I’ve always had a soft spot for the iPhone SE. I bought the original iPhone SE not long after it debuted, and continued to use it right up until the point where its battery cried for mercy about a year or so ago. I don’t know that I’d qualify as the world’s biggest iPhone SE fan, but I’d be in the running for the title. It was certainly my device of choice among the best iPhones.
Why such affection for the iPhone SE? Because in an era when phone screens have grown more comically oversized, the iPhone SE has kept things sensibly compact. You could slip it in and out of your pocket with ease, while your friends had to hire sherpas to tote around their Max and Ultra and Plus-sized monstrosities. The fact that the iPhone SE was Apple’s cheapest iPhone by far also appealed to me, a notorious cheapskate who hates spending money even more than dealing with super-sized mobile devices.
So when Apple took the wraps off the iPhone SE (2022), I should have been thrilled. Released just two years after the last iPhone SE — previously, Apple had made us SE fanatics wait four years between updates — the new model promised a better processor and 5G connectivity. Sounds like reason enough to break out the iPhone SE-shaped foam finger.
The only problem is, I find Apple’s new arrival very underwhelming.
Objectively, I recognize that the iPhone SE (2022) is a good phone, deserving of the kudos it’s getting from reviewers. It has the same A15 Bionic processor as the iPhone 13 models that came out last fall, meaning Apple’s budget phone boasts the best-performing mobile silicon available. There’s that 5G connectivity in an affordable phone at a time when 5G networks are reaching more people. And speaking of that affordability, even with a slight price bump, the iPhone SE still costs just $429 — far less than Apple’s current flagships, and even $20 less than the Google Pixel 5a. What is not to like?
Plenty, as it turns out. Despite some notable improvements, the iPhone SE (2022) failed to distinguish itself as anything more than a minor refresh to its predecessor. And it’s the features that aren’t there that rankle the most.
I understand why Apple would stick to a single rear camera. That’s the trade-off you make for a low price, and given how strong Apple’s computational photography can be, the iPhone SE can get away with having fewer lenses than rival budget phones. But it boggles my mind that in 2022, a company would release a $400-plus phone without the ability to take photos in low light and think that was acceptable.
Outside of battery life, a phone’s picture-taking abilities are probably its most important feature. And the fact of the matter is, lighting conditions aren’t always ideal when we whip out our phones to snap a shot. That’s why phone makers in recent years have put such an effort into boosting their devices’ ability to take pictures in low light — witness Samsung’s efforts to bolster the “Nightography” features on the Galaxy S22 lineup. (Maybe they should have put as much effort into coming up with a term other than “Nightography.”)
But it’s not just fancy flagships that embrace low-light photography. Plenty of phones in the iPhone SE’s price range offer a Night mode, too. The just-announced Galaxy A53 promises better photos in low-light and the standard-setting Pixel 5a excels at taking pictures in the dark, too. You can bet that the upcoming Pixel 6a won’t skimp out on that feature either.
I mean look at the iPhone SE’s attempt to take a photo in low-light compared to the Pixel 5a’s effort. This ain’t it, chief.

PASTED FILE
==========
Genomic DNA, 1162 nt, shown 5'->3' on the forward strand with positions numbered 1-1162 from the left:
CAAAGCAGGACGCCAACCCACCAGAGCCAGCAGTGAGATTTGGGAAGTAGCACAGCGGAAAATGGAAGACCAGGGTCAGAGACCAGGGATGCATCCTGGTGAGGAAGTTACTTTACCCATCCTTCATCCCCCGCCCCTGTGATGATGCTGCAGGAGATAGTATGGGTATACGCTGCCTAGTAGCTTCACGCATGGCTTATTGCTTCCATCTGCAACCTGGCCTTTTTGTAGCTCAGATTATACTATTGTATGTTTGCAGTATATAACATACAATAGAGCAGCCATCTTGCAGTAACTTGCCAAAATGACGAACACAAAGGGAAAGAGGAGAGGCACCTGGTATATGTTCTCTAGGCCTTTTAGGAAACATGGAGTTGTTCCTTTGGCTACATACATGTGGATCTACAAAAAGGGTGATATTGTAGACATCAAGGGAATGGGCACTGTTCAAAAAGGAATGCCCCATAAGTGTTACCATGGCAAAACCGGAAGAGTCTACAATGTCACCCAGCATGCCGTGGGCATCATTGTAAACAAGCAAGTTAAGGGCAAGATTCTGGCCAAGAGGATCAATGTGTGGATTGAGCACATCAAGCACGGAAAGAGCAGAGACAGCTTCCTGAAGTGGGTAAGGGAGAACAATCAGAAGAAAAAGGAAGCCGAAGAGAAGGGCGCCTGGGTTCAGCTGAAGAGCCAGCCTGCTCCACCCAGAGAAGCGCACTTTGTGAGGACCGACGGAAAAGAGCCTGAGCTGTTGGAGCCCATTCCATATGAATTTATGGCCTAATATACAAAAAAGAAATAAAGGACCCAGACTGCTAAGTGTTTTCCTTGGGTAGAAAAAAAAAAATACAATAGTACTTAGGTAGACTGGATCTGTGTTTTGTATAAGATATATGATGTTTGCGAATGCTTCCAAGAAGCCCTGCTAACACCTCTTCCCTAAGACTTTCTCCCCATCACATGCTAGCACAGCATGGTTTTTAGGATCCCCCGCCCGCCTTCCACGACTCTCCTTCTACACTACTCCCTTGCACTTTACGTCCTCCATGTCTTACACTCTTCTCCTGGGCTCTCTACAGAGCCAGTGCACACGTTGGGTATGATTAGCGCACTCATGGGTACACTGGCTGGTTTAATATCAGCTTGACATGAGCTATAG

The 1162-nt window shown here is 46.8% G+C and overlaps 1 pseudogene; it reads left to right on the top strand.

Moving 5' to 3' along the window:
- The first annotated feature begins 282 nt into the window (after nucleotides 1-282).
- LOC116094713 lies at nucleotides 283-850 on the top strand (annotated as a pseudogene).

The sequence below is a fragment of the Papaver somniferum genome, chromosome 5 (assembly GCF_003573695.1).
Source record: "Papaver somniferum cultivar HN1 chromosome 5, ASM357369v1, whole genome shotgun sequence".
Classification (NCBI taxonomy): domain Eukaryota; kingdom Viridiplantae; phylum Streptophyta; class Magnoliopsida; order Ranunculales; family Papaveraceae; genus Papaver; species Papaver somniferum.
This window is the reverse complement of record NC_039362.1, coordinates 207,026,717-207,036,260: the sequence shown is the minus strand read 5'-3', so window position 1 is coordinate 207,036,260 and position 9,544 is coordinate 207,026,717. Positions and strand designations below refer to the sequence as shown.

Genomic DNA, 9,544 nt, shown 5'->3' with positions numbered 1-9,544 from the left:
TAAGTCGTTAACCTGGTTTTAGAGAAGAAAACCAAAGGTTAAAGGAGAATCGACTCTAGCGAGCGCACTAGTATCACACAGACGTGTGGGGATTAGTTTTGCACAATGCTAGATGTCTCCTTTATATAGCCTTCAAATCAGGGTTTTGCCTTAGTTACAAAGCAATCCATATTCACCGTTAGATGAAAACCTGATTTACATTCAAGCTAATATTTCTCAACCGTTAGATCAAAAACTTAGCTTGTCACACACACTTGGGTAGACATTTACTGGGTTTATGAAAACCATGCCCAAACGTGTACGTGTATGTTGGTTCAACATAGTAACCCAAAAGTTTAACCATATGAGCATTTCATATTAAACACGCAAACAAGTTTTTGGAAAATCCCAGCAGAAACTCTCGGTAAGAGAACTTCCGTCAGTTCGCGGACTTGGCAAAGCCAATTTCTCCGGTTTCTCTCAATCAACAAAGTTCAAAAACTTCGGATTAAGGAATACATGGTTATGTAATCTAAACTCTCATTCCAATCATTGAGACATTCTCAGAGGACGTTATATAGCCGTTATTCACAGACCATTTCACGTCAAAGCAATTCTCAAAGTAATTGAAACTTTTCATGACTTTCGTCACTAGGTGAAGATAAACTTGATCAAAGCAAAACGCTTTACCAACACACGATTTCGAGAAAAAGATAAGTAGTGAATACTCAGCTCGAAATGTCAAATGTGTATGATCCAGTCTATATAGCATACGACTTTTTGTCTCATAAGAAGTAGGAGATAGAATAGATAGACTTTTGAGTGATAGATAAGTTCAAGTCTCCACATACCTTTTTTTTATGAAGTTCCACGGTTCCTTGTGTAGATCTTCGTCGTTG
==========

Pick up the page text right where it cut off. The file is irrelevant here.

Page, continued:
Apple’s decision to leave out Night mode support on the iPhone SE (2022) is simply inexplicable. It can’t be because the iPhone SE features only one rear camera. Instead, Night mode on mobile phones usually works with the camera talking multiple shots at different exposures, then using software to combine them into a new and improved photo. That requires some processing power and AI, and you’d think the A15 Bionic powering the iPhone SE (2022) has that in spades.
Consequently, you can only conclude that Apple held back on adding Night support to the iPhone SE because it wanted to distinguish its budget phone from more premium models. It’s a glaring absence given the widespread support for Night mode on inexpensive Android handsets.
It’s not just the lack of Night mode that leaves me underwhelmed when looking at the iPhone SE (2022). Apple’s decision to stick with the same design as the previous model also leaves me cold. I don’t necessarily need a cutting-edge look for my smartphone, but given my tendency to stick with hardware until it’s falling apart, I don’t really see the latest iPhone SE improving with age. I’m not sure I want to be using a phone in 2026 with a design that was already looking dated when the iPhone 8 was sporting it back in 2017.
There’s also a psychological factor to the iPhone’s price jumping over the $400 mark to $429. Yes, it’s still affordable, especially compared to the $699 cost of the iPhone 13 mini. But you look at what Apple added and what it left on the drawing board with the iPhone SE 2022, and you’re left to wonder why that merited a bump from the old $399 price.
And that leaves me, the former iPhone SE fan, looking for a new device to pledge my allegiance to. The good news is that even with phone screens getting bigger, the elimination of thick bezels from most models not named the iPhone SE has allowed device makers to squeeze bigger displays into compact form factors. When I reviewed the Galaxy S22 recently, I was struck by how easy this 6.1-inch phone was to use with one hand.
So it’s likely time to bid my affection to the iPhone SE goodbye, at least until Apple figures out a new design with better capabilities. Don’t take it personally, iPhone SE — you’re still small, it’s the list of missing features that got big.